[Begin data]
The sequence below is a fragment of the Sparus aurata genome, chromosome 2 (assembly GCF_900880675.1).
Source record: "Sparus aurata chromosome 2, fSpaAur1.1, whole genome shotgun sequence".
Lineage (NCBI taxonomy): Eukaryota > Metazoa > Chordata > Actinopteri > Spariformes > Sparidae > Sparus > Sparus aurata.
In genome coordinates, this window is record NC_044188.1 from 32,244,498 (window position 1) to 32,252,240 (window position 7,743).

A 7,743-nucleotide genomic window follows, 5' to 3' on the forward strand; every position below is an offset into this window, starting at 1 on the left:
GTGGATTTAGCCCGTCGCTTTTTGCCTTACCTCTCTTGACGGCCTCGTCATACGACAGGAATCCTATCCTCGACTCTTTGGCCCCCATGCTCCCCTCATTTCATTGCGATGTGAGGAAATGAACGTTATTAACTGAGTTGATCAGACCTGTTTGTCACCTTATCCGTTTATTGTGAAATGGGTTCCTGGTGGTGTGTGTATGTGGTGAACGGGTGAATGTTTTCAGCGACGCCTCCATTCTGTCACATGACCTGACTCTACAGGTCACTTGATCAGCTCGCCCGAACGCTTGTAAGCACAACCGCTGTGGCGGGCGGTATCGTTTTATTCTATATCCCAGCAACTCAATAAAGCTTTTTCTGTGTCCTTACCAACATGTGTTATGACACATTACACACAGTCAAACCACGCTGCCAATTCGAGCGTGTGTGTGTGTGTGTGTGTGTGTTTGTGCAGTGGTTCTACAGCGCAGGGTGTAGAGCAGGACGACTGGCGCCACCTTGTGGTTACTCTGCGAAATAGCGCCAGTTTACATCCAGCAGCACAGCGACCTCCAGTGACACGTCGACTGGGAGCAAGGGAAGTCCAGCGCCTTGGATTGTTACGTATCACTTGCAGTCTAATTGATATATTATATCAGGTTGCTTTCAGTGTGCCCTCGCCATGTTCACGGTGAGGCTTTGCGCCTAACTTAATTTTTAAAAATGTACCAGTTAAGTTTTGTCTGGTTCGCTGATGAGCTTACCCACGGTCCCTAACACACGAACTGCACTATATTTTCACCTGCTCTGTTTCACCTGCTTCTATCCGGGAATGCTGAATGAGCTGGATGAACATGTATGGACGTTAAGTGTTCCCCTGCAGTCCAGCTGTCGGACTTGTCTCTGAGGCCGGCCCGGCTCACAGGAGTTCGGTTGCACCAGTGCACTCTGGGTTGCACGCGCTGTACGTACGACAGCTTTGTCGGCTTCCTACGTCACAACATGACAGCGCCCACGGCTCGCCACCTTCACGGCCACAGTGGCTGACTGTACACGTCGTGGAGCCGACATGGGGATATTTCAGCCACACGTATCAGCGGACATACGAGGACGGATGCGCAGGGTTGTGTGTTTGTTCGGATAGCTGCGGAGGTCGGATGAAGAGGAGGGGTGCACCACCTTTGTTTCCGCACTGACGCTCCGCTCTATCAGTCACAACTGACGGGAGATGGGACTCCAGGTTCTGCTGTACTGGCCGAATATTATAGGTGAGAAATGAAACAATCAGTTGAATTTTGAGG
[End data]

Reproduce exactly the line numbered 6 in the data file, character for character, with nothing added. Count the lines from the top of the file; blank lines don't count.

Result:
GTGGATTTAGCCCGTCGCTTTTTGCCTTACCTCTCTTGACGGCCTCGTCATACGACAGGAATCCTATCCTCGACTCTTTGGCCCCCATGCTCCCCTCATTTCATTGCGATGTGAGGAAATGAACGTTATTAACTGAGTTGATCAGACCTGTTTGTCACCTTATCCGTTTATTGTGAAATGGGTTCCTGGTGGTGTGTGTATGTGGTGAACGGGTGAATGTTTTCAGCGACGCCTCCATTCTGTCACATGACCTGACTCTACAGGTCACTTGATCAGCTCGCCCGAACGCTTGTAAGCACAACCGCTGTGGCGGGCGGTATCGTTTTATTCTATATCCCAGCAACTCAATAAAGCTTTTTCTGTGTCCTTACCAACATGTGTTATGACACATTACACACAGTCAAACCACGCTGCCAATTCGAGCGTGTGTGTGTGTGTGTGTGTGTGTTTGTGCAGTGGTTCTACAGCGCAGGGTGTAGAGCAGGACGACTGGCGCCACCTTGTGGTTACTCTGCGAAATAGCGCCAGTTTACATCCAGCAGCACAGCGACCTCCAGTGACACGTCGACTGGGAGCAAGGGAAGTCCAGCGCCTTGGATTGTTACGTATCACTTGCAGTCTAATTGATATATTATATCAGGTTGCTTTCAGTGTGCCCTCGCCATGTTCACGGTGAGGCTTTGCGCCTAACTTAATTTTTAAAAATGTACCAGTTAAGTTTTGTCTGGTTCGCTGATGAGCTTACCCACGGTCCCTAACACACGAACTGCACTATATTTTCACCTGCTCTGTTTCACCTGCTTCTATCCGGGAATGCTGAATGAGCTGGATGAACATGTATGGACGTTAAGTGTTCCCCTGCAGTCCAGCTGTCGGACTTGTCTCTGAGGCCGGCCCGGCTCACAGGAGTTCGGTTGCACCAGTGCACTCTGGGTTGCACGCGCTGTACGTACGACAGCTTTGTCGGCTTCCTACGTCACAACATGACAGCGCCCACGGCTCGCCACCTTCACGGCCACAGTGGCTGACTGTACACGTCGTGGAGCCGACATGGGGATATTTCAGCCACACGTATCAGCGGACATACGAGGACGGATGCGCAGGGTTGTGTGTTTGTTCGGATAGCTGCGGAGGTCGGATGAAGAGGAGGGGTGCACCACCTTTGTTTCCGCACTGACGCTCCGCTCTATCAGTCACAACTGACGGGAGATGGGACTCCAGGTTCTGCTGTACTGGCCGAATATTATAGGTGAGAAATGAAACAATCAGTTGAATTTTGAGG